António de Oliveira SalazarAntónio de Oliveira Salazar (; ; 28 April 1889 – 27 July 1970) was a Portuguese statesman who served as Prime Minister of Portugal from 1932 to 1968. He was responsible for the ''Estado Novo'' ("New State"), the corporatist authoritarian government that ruled Portugal until 1974.
A trained economist, Salazar entered public life with the support of President Óscar Carmona after the Portuguese ''coup d'état'' of 28 May 1926, initially as finance minister and later as prime minister. Opposed to democracy, communism, socialism, anarchism and liberalism, Salazar's rule was conservative and nationalist in nature. Salazar distanced himself from fascism and Nazism, which he criticized as a "pagan Caesarism" that recognised neither legal nor moral limits. Salazar promoted Catholicism, but argued that the role of the Church was social, not political, and negotiated the Concordat of 1940. One of the mottos of the Salazar regime was "''Deus, Pátria e Família''" (meaning "God, Fatherland, and Family").
With the ''Estado Novo'' enabling him to exercise vast political powers, Salazar used censorship and a secret police to quell opposition, especially any that related to the Communist movement. He supported Francisco Franco in the Spanish Civil War and played a key role in keeping Portugal and Spain neutral during World War II while still providing aid and assistance to the Allies. Despite not being a democracy, Portugal under his rule took part in the founding of important international organizations. Portugal was one of the 12 founding members of the North Atlantic Treaty Organisation (NATO) in 1949, joined the European Payments Union in 1950, and was one of the founding members of the European Free Trade Association (EFTA) in 1960, and a founding member of the Organisation for Economic Co-operation and Development in 1961. Under his rule Portugal also joined the General Agreement on Tariffs and Trade in 1962, and began the Portuguese Colonial War. The doctrine of Pluricontinentalism was the basis of his territorial policy, a conception of the Portuguese Empire as a unified state that spanned multiple continents.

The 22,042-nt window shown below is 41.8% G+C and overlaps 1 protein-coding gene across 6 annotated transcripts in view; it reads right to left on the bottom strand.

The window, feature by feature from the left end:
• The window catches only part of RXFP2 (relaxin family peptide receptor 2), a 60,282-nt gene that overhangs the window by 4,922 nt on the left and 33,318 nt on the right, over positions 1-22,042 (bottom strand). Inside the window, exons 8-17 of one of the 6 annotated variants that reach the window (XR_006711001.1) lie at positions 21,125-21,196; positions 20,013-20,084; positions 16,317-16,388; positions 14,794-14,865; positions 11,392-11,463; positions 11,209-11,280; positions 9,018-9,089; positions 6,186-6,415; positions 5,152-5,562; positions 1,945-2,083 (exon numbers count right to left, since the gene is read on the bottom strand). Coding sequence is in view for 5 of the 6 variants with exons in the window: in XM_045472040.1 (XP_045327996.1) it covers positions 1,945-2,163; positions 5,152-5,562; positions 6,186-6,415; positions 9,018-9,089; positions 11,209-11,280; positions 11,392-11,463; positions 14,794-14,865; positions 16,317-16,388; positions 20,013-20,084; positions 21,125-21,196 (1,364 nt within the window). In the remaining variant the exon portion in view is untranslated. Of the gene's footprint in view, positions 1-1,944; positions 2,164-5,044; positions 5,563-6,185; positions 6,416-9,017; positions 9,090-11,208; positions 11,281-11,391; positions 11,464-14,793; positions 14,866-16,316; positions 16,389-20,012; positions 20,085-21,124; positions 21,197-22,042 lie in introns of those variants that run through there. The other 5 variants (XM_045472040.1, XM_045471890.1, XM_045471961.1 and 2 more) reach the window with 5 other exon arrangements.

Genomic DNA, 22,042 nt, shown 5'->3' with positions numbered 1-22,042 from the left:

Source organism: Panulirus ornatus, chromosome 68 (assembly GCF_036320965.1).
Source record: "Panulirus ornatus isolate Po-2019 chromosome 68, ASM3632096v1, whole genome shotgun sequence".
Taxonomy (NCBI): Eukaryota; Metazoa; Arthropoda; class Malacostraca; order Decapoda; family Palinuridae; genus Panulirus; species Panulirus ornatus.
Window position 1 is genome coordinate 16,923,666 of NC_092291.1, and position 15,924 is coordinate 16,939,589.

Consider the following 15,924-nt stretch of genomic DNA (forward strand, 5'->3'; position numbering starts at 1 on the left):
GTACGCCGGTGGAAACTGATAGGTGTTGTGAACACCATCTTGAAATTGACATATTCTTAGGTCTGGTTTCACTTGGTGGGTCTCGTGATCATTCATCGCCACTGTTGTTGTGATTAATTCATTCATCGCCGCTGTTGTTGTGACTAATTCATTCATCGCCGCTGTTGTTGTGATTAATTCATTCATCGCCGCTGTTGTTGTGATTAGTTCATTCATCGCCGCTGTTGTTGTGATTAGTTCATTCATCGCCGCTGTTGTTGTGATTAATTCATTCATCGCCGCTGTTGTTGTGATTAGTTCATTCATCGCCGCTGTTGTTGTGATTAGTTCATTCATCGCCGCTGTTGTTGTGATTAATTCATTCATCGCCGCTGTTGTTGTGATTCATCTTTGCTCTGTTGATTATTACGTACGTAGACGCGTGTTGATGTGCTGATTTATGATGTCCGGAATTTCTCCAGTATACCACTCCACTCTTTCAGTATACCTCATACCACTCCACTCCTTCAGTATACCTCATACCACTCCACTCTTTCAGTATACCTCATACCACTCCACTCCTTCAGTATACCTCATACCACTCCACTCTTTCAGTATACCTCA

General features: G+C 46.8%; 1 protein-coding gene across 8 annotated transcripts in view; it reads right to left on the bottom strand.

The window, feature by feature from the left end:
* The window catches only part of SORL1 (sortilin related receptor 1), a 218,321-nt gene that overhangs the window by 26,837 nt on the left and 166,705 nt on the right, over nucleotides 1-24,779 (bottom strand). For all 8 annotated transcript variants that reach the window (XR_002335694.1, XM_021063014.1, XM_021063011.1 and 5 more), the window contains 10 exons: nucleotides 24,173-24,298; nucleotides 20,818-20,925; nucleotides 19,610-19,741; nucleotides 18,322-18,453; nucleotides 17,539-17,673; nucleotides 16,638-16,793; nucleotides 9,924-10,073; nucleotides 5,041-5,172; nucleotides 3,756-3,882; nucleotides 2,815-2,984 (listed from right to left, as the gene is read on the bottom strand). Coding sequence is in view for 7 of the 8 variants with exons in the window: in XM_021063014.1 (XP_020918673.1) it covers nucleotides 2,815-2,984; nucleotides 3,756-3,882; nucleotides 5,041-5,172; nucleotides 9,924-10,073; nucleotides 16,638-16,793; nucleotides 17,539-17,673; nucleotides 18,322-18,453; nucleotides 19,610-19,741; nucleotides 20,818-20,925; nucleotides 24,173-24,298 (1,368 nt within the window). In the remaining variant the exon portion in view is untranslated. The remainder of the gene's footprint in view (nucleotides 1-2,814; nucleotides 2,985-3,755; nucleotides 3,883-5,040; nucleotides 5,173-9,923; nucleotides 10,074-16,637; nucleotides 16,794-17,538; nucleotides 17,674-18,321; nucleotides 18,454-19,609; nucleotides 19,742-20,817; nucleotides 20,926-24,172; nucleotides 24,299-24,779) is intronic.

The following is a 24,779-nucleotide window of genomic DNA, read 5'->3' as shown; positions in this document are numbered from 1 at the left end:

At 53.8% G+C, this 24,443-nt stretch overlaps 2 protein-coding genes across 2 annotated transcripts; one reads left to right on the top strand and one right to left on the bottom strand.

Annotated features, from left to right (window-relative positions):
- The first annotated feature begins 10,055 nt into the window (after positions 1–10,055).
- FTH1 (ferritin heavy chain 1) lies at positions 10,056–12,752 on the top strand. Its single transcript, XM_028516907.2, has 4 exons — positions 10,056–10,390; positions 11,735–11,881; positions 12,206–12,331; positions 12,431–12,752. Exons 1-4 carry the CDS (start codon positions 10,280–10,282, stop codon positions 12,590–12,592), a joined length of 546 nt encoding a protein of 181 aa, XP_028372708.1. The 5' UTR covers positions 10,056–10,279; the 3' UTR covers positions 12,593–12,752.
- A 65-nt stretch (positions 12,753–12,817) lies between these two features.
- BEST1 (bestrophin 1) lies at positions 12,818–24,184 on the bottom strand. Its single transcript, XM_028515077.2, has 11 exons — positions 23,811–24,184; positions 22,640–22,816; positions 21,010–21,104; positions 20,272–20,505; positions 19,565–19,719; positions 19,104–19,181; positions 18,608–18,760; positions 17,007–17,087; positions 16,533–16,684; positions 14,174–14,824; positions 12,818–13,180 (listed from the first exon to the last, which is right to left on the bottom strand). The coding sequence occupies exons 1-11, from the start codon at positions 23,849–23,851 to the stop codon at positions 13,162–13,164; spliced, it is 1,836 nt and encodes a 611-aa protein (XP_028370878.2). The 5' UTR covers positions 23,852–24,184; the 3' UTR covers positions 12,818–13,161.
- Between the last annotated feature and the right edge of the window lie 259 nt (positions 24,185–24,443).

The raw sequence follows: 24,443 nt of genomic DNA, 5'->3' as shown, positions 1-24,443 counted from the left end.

The ''Estado Novo'' collapsed during the Carnation Revolution of 1974, four years after Salazar's death. Evaluations of his regime have varied, with supporters praising its outcomes and critics denouncing its methods. However, there is a general consensus that Salazar was one of the most influential figures in Portuguese history. In recent decades, "new sources and methods are being employed by Portuguese historians in an attempt to come to grips with the dictatorship which lasted 48 years." Provided by Wikipedia
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